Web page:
TOKYO (BLOOMBERG) - Being pushed onto already jam-packed trains during rush hour in Tokyo is never a pleasant experience for commuters. It only gets worse during the humid summer months.
That's why Tokyo Governor Yuriko Koike has launched the "Jisa Biz" campaign to combat overcrowding on trains in the run-up to the 2020 Tokyo Olympics and Paralympics.
As part of the initiative, which translates as "time-lag business", the roughly 740 participating companies including Pfizer Inc. and Microsoft Corp. provide more flexible hours including the option to work from home or remotely. Some of them even prepare breakfast at the office to encourage an earlier start.
Some metro operators are doing their part by adding more trains on weekday mornings for the campaign.
"This will be the second year we implement Jisa Biz with the catch phrase 'If mornings can change, every day can change,'" Koike said in a statement late last month when she announced the initiative which runs from July 9 to Aug 10.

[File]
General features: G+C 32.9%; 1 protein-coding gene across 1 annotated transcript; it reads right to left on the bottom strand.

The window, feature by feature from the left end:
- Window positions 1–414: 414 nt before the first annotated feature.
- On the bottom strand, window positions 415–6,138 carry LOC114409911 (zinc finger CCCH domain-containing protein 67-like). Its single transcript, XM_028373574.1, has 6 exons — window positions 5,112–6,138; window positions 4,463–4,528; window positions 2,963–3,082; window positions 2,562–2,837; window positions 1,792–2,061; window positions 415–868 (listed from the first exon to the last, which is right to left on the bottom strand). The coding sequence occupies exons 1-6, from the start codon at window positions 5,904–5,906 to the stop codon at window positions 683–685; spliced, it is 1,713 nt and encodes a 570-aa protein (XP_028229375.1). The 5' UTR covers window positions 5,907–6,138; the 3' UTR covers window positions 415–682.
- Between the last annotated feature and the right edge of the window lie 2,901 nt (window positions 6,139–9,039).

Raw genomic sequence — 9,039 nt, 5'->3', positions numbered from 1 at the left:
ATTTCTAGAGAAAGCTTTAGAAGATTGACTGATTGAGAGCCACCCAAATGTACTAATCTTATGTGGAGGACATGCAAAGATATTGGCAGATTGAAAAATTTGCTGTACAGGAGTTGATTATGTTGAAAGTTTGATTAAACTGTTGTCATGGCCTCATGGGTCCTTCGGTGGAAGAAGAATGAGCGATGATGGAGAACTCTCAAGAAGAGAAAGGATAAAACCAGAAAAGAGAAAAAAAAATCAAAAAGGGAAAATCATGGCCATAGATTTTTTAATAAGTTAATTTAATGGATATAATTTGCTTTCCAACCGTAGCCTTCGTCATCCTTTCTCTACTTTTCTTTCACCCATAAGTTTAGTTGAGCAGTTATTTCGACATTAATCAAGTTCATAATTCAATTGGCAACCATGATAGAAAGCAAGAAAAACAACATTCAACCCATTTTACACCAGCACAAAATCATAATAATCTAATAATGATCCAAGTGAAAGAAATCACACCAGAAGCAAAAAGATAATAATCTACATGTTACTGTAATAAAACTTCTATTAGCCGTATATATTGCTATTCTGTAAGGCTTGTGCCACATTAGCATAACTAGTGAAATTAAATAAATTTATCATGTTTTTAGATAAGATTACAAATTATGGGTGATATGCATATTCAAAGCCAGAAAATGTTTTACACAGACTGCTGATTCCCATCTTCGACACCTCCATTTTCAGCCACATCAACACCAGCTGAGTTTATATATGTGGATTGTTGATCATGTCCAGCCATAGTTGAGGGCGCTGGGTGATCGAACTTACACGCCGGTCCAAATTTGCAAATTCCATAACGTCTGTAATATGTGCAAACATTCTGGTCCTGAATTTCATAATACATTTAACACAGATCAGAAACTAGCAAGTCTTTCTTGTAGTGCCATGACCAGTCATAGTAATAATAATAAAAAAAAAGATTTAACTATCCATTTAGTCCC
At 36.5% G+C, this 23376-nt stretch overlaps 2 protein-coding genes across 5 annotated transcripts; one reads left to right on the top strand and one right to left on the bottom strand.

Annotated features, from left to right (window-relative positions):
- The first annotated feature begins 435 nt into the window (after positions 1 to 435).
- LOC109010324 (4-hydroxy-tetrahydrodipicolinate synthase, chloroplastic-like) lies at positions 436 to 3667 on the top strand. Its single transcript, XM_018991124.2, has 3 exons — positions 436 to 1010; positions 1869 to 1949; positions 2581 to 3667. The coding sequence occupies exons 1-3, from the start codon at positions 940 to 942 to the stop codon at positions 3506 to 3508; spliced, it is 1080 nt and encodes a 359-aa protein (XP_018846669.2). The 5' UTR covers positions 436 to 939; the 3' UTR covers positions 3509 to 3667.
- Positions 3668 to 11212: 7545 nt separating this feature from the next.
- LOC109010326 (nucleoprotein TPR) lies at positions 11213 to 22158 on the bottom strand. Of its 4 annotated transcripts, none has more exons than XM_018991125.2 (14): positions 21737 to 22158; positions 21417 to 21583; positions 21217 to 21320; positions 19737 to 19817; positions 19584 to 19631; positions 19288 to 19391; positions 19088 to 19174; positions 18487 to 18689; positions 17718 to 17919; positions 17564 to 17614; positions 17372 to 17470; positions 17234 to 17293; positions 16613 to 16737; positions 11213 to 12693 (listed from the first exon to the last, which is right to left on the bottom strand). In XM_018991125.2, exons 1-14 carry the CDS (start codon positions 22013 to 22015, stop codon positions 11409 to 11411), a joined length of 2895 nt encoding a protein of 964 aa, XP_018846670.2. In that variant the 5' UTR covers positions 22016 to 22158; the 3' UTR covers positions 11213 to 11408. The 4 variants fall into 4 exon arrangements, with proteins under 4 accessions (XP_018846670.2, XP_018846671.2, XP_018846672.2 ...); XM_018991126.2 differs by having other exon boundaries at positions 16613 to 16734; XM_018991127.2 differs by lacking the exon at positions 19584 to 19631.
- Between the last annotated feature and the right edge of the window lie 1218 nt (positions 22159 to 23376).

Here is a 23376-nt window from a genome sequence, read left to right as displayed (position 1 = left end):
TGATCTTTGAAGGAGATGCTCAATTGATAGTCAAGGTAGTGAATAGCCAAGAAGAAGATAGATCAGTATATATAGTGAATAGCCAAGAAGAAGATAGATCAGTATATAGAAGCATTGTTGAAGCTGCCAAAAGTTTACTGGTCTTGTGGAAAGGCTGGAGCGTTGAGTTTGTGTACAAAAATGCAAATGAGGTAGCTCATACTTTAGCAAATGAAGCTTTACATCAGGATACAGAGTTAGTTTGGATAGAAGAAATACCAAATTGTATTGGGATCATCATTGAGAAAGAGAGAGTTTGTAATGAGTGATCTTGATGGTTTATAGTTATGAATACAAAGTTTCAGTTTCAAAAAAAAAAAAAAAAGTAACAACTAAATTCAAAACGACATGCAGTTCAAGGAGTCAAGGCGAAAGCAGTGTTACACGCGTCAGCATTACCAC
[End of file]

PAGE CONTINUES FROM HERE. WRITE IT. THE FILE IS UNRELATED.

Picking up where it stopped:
Tokyo's "commuter hell" has eased since the peak days in the 1960s and 1970s when the congestion was so bad that window panes would crack due to the strain of bodies packed into the carriages. But commuters still have to push their way onto trains on many of the more crowded lines.
The "Jisa Biz" initiative comes as the central government has been encouraging more flexibility at the workplace, including working hours, to accommodate female workers as well as increase participation in the broader labour force.
The Tokyo metropolitan government ran a similar campaign last summer when about 260 companies and municipal offices took part.
But commuters say the impact on the morning congestion has been minimal at best.
Akira Monri, a 28-year-old app developer, says he hasn't noticed much difference during his commute to central Tokyo.
"I've seen the posters but I'm not sure what hours we're suppose to avoid to qualify as Jisa Biz."